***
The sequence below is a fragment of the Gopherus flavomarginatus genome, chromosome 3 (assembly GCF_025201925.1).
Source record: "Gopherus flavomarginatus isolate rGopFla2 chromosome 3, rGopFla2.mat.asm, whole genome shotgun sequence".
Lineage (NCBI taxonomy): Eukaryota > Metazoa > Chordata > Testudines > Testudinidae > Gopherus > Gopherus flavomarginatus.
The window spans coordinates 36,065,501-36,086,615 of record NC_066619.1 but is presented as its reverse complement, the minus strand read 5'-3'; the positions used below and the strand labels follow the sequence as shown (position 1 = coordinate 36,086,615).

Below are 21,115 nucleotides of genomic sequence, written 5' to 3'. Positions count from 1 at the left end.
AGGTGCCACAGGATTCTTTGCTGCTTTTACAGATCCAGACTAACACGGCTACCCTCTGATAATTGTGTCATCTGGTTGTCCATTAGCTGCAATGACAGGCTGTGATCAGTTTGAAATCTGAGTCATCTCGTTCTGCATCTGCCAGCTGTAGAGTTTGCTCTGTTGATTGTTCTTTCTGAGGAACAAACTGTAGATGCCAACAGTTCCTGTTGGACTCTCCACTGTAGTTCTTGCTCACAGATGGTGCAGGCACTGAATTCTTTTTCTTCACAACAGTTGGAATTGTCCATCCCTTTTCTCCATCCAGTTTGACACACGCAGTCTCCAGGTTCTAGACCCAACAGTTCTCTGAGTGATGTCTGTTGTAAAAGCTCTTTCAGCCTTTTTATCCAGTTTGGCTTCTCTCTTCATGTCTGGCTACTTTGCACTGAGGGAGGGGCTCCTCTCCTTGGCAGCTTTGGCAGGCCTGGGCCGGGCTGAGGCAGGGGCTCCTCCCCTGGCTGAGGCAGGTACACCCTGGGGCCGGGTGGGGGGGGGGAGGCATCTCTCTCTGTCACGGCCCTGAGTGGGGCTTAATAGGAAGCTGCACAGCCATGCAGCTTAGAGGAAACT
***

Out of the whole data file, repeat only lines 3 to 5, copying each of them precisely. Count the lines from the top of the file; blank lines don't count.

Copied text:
Lineage (NCBI taxonomy): Eukaryota > Metazoa > Chordata > Testudines > Testudinidae > Gopherus > Gopherus flavomarginatus.
The window spans coordinates 36,065,501-36,086,615 of record NC_066619.1 but is presented as its reverse complement, the minus strand read 5'-3'; the positions used below and the strand labels follow the sequence as shown (position 1 = coordinate 36,086,615).

Below are 21,115 nucleotides of genomic sequence, written 5' to 3'. Positions count from 1 at the left end.